**Flux density** is the amount of magnetic, electric, or other flux passing through a unit area. If a plane or a coil (real or fictitious) is placed in a magnetic field perpendicular to the magnetic field lines, then the total number of field lines passing through the unit area of that plane or coil is called flux density in that plane.

The number of magnetic field lines or magnetic flux incident normally on the unit area of a real or fictitious plane is called flux density in that plane. It is also called magnetic field or magnetic induction. Magnetic flux density is defined as the force acting per unit current per unit length on a wire placed at right angles to the magnetic field.

Unit of the magnetic field or flux density:

In S.I. method the unit of flux density or magnetic field is,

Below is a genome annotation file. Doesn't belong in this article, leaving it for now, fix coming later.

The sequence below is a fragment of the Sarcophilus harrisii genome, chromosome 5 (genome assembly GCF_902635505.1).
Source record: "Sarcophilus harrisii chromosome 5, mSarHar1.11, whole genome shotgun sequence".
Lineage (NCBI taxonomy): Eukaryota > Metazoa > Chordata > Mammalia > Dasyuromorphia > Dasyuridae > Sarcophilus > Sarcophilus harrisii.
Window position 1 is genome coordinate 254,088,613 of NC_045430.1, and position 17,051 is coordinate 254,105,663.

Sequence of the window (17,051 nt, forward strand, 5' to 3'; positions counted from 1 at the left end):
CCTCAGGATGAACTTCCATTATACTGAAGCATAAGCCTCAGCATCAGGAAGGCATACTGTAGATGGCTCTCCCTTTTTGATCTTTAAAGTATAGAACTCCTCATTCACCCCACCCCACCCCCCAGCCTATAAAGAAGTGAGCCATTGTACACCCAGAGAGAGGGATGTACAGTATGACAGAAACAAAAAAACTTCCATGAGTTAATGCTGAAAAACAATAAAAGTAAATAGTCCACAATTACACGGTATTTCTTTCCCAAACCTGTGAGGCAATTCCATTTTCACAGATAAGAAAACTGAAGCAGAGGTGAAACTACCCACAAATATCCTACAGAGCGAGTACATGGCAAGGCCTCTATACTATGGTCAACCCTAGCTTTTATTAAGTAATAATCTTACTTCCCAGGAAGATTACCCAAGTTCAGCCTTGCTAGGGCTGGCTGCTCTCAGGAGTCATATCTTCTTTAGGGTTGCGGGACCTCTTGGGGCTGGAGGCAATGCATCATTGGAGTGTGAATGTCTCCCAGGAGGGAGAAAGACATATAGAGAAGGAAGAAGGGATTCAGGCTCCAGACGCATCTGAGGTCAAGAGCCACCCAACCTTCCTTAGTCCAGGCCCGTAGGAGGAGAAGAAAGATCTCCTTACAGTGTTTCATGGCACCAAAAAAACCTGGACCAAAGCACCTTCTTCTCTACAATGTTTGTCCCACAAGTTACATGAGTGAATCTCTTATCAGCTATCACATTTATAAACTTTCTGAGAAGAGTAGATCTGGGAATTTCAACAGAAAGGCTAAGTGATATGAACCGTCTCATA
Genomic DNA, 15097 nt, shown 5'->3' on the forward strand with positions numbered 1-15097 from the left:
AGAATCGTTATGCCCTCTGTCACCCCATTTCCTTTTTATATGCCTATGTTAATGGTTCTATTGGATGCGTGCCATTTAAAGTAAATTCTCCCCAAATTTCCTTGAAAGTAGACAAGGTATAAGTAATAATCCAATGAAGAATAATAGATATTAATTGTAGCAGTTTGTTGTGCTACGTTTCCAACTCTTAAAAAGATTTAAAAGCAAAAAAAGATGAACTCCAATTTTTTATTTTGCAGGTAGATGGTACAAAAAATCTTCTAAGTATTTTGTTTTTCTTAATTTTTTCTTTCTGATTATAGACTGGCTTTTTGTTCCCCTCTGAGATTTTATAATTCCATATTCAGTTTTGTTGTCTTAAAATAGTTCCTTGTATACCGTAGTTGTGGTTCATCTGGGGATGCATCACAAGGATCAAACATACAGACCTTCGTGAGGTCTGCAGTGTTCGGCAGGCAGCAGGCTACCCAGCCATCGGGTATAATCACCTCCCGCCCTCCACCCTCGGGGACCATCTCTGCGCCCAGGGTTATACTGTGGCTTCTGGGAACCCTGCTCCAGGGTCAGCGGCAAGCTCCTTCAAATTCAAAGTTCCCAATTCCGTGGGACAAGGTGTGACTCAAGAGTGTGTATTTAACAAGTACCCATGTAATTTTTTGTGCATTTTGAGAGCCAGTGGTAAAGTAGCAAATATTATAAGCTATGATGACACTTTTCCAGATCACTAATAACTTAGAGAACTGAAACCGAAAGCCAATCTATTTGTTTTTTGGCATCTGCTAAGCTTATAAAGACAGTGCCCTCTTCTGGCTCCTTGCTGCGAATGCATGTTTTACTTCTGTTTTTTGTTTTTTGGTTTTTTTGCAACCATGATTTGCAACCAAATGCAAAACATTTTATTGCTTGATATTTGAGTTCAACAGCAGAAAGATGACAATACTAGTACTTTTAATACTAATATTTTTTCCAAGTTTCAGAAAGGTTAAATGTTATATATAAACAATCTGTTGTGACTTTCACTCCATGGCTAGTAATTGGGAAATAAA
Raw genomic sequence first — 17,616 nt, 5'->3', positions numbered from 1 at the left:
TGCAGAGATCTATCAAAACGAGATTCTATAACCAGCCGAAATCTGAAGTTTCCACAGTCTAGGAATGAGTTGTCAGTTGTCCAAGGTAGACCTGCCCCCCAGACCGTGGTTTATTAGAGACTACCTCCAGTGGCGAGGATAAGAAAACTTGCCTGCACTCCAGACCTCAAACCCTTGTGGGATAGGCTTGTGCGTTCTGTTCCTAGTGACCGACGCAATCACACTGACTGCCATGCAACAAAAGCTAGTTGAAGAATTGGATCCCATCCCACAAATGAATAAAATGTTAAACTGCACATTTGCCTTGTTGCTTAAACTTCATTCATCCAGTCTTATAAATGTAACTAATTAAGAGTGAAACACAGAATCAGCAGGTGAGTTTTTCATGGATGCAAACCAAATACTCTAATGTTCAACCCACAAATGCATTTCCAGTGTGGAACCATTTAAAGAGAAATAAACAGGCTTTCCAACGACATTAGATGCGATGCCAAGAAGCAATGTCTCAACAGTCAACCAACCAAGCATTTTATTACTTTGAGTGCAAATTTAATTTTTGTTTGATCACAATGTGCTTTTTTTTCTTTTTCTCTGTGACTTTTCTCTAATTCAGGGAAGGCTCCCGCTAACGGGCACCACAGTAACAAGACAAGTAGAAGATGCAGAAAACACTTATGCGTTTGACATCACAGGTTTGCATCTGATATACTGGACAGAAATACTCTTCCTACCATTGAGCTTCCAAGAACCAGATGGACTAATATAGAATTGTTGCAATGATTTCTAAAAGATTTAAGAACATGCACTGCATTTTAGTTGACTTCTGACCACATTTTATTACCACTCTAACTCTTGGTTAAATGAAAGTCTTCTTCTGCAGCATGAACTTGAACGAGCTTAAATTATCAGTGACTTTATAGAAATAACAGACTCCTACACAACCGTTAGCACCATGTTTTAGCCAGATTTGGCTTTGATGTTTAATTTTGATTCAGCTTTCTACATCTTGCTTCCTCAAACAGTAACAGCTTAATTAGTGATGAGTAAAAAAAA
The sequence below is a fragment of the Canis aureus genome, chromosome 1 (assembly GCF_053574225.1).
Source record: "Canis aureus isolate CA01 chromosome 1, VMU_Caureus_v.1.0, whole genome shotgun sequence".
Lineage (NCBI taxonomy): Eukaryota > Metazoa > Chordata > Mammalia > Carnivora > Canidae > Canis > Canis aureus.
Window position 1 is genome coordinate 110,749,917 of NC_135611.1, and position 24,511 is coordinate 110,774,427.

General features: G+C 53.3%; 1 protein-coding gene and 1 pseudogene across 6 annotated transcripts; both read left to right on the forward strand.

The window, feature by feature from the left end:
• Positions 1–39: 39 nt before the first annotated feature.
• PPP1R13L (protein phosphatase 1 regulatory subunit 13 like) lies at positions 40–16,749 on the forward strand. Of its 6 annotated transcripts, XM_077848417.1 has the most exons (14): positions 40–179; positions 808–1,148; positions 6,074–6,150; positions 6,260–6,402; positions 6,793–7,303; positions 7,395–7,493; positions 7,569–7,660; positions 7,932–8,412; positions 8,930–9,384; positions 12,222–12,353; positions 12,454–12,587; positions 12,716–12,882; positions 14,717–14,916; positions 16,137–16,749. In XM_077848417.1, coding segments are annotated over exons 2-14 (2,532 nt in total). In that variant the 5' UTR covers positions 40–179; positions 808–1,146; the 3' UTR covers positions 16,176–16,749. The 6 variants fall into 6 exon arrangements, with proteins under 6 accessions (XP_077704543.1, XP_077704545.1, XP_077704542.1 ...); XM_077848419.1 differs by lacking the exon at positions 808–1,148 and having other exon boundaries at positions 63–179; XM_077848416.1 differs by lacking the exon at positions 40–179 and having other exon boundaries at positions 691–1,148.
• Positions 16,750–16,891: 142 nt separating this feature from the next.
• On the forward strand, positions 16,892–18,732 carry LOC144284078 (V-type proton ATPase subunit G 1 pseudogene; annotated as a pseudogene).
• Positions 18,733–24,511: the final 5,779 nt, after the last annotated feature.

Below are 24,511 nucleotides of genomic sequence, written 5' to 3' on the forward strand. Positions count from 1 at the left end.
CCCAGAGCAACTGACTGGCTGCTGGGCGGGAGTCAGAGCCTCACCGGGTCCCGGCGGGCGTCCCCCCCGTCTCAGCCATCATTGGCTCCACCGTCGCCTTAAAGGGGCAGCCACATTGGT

B = φ/A = Weber/meter^{2} (Wbm^{-2}). It is called Tesla. Tesla is denoted by T.

By putting the units of the quantities on right hand side of the equation (direction of magnetic field), we get the unit of B,

B = F / qv = N / Cms^{-1} = N / Cs^{-1}m = N/Am = NA^{-1}m^{-1}.

So, 1 Tesla = 1 Wbm^{-2} = 1 NA^{-1}m^{-1} = 10^{4} gauss.

The definition of 1 Tesla is given below:

1 Testa: If 1 coulomb of charge is in the motion perpendicular to the direction of magnetic field with a velocity of 1 ms^{-1} and experiences a force of 1N, then the Magnitude of that magnetic field is called 1 Testa (T).

Testa is a very large unit. In many cases, the magnitude of the magnetic field is much less than l Testa. For example, the magnetic field on the surface of the earth is approximately l0^{-4} T. So, in some cases Gauss (G) is used as a convenient unit.

l Gauss = 10^{-4} T.